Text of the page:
As the New England Primer indicated (reflecting Paul’s teaching in Romans 5), the sin of the one man, Adam, brought death into the world. The sin of the one man, Adam, is placed on our account. We are all guilty and we are all sinners. The law of God serves like a projector, showing us our sin. But in Romans 5:16-17 the pattern of sin-condemnation-death is balanced by the pattern of righteousness-justification-life.
Sin increased, but God grace has increased even more. Paul adds a prefix (from which we get our term hyper–as in hyper-drive) to the verb increase. God’s grace is super increasing, or super-abounding. The act of righteousness of the God-man, Jesus Christ, declares us just, and gives us life. Parallel to Adam, but in contrast to him, the righteousness of Christ is placed on your account as you trust in him.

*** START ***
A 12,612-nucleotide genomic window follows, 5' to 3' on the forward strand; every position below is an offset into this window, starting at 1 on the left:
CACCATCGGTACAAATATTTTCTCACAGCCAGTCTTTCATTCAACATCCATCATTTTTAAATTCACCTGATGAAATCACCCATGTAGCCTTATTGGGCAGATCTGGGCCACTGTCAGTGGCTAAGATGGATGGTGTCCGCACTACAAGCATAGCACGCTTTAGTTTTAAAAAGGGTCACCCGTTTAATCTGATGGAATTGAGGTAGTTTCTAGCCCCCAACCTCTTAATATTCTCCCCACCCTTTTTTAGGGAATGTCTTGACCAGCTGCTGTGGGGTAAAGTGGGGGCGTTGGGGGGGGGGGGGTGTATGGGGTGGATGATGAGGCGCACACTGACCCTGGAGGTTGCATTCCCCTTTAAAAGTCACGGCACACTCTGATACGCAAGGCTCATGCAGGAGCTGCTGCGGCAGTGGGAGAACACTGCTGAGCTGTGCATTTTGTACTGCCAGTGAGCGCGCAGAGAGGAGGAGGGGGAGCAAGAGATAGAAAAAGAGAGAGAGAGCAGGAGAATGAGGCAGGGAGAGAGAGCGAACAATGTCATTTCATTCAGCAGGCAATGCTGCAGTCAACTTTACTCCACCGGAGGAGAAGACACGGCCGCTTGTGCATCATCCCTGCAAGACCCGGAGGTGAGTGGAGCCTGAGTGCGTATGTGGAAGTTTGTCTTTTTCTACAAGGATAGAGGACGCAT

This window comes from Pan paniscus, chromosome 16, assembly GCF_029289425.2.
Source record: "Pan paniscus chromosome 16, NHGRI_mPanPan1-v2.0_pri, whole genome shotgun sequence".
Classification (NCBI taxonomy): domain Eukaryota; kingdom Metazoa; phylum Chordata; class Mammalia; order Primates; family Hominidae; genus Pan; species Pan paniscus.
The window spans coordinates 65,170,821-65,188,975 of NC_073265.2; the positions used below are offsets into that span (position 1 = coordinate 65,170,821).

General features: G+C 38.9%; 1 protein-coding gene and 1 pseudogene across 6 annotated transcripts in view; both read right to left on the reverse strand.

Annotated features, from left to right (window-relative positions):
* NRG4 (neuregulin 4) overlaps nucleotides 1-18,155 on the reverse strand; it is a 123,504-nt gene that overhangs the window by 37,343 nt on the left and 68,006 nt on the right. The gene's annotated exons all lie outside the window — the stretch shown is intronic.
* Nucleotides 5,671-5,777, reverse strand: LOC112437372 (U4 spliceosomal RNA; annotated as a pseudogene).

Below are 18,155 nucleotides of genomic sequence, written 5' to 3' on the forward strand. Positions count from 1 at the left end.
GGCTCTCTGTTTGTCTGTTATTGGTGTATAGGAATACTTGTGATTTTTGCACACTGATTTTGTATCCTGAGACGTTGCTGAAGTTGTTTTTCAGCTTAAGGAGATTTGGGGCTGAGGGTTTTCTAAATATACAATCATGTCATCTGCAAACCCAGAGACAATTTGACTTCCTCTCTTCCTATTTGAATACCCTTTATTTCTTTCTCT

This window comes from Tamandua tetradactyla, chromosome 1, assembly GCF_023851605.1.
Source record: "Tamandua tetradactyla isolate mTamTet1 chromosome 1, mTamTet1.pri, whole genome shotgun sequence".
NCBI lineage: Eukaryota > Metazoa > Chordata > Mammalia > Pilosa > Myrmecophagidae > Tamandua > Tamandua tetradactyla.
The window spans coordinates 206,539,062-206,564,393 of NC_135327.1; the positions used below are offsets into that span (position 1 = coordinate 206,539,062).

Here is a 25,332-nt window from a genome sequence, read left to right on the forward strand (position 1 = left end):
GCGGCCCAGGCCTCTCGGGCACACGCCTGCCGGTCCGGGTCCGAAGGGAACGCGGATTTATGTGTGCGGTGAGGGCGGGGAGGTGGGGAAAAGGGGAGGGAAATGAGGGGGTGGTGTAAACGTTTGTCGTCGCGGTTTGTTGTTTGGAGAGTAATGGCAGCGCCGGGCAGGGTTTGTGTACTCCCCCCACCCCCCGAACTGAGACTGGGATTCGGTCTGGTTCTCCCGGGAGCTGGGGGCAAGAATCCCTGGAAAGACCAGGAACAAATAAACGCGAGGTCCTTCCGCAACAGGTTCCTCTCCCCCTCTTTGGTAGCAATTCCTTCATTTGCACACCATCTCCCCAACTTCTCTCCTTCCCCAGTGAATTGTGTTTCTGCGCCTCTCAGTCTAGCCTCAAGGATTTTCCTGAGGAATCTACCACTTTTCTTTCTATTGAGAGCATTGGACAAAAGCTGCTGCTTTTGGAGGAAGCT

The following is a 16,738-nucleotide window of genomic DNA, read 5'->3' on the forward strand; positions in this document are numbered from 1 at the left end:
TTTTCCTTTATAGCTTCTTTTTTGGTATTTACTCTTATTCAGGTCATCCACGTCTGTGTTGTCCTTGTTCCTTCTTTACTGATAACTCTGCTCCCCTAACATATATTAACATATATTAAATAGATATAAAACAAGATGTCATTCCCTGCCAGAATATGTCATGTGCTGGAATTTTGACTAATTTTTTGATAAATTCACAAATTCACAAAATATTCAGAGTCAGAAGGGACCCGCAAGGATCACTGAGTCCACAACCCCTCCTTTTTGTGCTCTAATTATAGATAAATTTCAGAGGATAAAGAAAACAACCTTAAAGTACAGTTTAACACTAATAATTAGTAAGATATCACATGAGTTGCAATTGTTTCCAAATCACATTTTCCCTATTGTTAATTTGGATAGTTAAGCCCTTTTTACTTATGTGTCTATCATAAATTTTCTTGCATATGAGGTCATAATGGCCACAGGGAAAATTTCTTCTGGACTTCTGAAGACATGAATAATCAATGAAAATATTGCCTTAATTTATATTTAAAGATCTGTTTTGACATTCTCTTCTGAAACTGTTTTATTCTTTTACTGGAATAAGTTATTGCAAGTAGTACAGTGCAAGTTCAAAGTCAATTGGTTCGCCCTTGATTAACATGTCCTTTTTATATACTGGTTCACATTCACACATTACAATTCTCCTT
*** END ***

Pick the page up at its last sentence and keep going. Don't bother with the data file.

John Calvin has been caricatured as a harsh theologian. But read his rejoicing in the grace of God:
“. . . the abundance of grace becomes for this reason more illustrious, – that while sin is overflowing, it [grace] pours itself forth so exuberantly, that it not only overcomes the flood of sin, but wholly absorbs it And we may hence learn, that our condemnation is not set before us in the law, that we may abide in it; but that having fully known our misery, we may be led to Christ, who is sent to be a physician to the sick, a deliverer to the captives, a comforter to the afflicted, a defender to the oppressed.” John Calvin, Commentary on Romans.
God’s grace leads to life, not just any life, but life that cannot be invaded by death. Life in Christ includes the certain hope that beyond the grave lies the glory of the resurrection. Life eternal is not just an existence in the clouds, but, though starting now, includes your resurrection and your life forever with him in the new heavens and earth.
This life is yours because Jesus is the risen, glorified Lord. As you trust in him, the life that he enjoys now is his to share with you. And that life is not only future–it is a present reality.